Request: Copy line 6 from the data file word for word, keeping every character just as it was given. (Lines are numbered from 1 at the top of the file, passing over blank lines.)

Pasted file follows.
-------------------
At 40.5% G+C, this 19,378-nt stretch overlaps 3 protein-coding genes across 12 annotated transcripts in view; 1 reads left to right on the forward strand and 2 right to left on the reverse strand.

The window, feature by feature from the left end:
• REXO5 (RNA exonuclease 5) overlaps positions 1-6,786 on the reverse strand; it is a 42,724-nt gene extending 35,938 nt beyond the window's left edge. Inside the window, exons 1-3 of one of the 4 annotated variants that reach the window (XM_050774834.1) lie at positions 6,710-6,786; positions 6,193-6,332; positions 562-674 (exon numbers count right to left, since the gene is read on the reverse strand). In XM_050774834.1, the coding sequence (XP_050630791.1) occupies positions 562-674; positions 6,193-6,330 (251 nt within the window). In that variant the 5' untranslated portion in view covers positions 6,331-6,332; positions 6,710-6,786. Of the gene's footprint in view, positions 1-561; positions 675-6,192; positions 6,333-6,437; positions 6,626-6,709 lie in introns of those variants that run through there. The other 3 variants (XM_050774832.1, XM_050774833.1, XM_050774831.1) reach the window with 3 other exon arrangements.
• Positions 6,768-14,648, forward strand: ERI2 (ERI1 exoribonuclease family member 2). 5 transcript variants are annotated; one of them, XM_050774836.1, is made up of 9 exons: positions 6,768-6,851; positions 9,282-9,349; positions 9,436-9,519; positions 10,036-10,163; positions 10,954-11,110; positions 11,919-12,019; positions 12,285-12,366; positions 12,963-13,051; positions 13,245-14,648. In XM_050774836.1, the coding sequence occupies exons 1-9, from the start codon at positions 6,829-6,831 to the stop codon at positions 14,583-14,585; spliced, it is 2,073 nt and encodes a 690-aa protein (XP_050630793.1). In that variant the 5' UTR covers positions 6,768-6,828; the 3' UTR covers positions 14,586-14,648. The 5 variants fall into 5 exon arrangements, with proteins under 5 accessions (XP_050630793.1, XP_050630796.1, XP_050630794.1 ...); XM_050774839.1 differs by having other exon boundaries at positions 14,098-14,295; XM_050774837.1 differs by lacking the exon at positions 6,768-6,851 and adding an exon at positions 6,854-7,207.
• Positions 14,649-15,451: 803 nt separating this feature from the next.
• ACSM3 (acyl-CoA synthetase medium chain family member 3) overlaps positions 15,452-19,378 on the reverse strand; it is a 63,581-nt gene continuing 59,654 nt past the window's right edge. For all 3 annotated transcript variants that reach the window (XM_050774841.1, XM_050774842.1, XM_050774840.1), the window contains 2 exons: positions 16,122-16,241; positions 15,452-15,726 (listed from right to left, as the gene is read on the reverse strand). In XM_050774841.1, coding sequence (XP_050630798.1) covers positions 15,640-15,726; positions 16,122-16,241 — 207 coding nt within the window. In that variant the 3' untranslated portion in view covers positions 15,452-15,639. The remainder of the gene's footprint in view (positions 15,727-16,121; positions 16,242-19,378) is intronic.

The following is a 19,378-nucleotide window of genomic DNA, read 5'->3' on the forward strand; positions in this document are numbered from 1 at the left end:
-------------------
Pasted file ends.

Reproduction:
• ACSM3 (acyl-CoA synthetase medium chain family member 3) overlaps positions 15,452-19,378 on the reverse strand; it is a 63,581-nt gene continuing 59,654 nt past the window's right edge. For all 3 annotated transcript variants that reach the window (XM_050774841.1, XM_050774842.1, XM_050774840.1), the window contains 2 exons: positions 16,122-16,241; positions 15,452-15,726 (listed from right to left, as the gene is read on the reverse strand). In XM_050774841.1, coding sequence (XP_050630798.1) covers positions 15,640-15,726; positions 16,122-16,241 — 207 coding nt within the window. In that variant the 3' untranslated portion in view covers positions 15,452-15,639. The remainder of the gene's footprint in view (positions 15,727-16,121; positions 16,242-19,378) is intronic.